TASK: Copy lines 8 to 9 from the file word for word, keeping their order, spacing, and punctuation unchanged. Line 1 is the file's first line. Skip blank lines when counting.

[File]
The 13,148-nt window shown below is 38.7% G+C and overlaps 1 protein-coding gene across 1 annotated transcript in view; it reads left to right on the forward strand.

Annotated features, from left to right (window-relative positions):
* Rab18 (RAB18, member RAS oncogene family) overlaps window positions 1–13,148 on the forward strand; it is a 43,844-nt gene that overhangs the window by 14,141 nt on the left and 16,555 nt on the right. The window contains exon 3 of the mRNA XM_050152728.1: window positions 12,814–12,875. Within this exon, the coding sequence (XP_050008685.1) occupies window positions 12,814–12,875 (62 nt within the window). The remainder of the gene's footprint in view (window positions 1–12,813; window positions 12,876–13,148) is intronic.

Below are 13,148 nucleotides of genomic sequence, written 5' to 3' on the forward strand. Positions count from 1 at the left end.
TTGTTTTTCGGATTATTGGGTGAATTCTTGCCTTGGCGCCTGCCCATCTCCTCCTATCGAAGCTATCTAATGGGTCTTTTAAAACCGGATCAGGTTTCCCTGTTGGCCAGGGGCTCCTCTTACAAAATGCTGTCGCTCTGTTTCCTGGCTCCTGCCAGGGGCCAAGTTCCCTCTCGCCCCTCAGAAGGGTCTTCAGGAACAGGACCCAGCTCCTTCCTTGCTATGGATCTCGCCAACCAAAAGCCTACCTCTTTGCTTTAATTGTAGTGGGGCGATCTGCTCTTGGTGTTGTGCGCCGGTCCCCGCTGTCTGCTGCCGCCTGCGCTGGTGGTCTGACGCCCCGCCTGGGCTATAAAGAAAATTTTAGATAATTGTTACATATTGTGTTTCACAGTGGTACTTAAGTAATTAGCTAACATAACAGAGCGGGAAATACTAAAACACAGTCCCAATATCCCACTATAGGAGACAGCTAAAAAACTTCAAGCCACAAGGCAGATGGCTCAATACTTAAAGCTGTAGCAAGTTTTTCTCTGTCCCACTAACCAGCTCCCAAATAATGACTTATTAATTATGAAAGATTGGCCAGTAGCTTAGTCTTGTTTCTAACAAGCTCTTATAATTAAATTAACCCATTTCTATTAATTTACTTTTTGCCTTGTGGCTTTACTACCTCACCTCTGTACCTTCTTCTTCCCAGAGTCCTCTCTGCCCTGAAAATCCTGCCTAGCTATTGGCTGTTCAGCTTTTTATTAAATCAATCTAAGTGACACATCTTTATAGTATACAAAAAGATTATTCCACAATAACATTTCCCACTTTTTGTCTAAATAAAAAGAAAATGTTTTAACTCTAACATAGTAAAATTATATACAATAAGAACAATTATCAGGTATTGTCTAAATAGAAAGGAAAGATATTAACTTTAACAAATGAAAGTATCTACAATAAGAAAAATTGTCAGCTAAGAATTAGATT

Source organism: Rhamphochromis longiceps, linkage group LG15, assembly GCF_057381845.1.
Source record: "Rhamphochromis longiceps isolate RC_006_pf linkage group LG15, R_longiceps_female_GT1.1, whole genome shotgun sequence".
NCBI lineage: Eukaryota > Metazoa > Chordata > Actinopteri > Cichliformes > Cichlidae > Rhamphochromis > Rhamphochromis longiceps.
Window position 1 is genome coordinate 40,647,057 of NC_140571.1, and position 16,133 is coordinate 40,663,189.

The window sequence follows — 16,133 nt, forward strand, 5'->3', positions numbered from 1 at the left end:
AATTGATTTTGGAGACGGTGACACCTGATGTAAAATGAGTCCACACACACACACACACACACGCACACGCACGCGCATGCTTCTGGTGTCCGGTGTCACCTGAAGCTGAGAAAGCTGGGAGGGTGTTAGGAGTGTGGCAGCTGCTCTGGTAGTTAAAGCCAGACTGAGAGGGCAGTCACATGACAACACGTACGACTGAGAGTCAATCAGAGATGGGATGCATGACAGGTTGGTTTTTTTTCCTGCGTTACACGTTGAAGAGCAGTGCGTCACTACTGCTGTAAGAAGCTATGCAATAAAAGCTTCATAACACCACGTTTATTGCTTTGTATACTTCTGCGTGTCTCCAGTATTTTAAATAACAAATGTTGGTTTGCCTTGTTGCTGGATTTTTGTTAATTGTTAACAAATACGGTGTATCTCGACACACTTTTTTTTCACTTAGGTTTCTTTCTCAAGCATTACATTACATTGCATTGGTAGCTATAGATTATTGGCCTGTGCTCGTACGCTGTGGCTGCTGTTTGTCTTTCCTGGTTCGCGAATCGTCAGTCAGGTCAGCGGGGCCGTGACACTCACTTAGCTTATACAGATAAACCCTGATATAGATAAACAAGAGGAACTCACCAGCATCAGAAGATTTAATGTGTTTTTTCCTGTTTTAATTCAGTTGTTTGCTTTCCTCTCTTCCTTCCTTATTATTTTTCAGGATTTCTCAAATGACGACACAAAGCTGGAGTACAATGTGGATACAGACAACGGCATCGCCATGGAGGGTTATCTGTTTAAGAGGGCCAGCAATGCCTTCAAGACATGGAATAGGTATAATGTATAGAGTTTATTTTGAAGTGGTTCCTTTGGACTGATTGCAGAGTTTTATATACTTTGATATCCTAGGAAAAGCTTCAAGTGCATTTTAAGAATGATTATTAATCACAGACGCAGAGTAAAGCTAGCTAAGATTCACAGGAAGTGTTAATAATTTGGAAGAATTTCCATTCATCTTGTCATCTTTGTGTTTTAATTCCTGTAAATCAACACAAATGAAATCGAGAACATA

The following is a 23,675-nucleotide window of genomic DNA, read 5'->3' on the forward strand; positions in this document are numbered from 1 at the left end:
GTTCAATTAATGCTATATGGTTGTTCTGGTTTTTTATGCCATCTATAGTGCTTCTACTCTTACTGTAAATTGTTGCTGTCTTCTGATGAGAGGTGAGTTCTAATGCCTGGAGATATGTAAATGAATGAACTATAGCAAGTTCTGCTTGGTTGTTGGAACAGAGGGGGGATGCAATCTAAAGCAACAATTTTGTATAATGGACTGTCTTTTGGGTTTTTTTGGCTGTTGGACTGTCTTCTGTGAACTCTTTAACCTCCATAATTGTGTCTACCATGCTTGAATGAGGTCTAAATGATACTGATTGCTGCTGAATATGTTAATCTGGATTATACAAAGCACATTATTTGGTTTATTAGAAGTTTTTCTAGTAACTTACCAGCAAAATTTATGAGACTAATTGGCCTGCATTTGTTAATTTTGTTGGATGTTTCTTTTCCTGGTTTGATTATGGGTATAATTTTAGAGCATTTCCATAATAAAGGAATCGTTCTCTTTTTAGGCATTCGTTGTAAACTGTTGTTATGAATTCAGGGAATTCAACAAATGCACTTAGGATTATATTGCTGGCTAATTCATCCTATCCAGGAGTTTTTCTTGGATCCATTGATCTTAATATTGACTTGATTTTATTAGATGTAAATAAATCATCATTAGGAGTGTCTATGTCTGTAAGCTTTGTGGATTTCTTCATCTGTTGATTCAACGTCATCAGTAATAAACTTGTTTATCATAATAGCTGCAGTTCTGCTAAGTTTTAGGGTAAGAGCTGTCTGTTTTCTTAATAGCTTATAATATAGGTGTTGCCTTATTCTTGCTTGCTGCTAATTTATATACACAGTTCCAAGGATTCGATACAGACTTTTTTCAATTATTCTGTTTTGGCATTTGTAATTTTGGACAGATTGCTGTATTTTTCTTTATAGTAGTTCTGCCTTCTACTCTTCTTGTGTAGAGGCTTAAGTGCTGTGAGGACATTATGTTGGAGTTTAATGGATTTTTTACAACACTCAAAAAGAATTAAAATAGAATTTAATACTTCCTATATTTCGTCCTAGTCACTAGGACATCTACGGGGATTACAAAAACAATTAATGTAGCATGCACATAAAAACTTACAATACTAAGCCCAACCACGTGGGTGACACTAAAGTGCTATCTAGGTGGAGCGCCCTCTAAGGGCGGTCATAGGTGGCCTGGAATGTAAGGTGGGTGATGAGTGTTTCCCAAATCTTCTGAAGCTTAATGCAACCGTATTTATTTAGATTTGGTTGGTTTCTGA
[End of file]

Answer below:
NCBI lineage: Eukaryota > Metazoa > Chordata > Actinopteri > Cichliformes > Cichlidae > Rhamphochromis > Rhamphochromis longiceps.
Window position 1 is genome coordinate 40,647,057 of NC_140571.1, and position 16,133 is coordinate 40,663,189.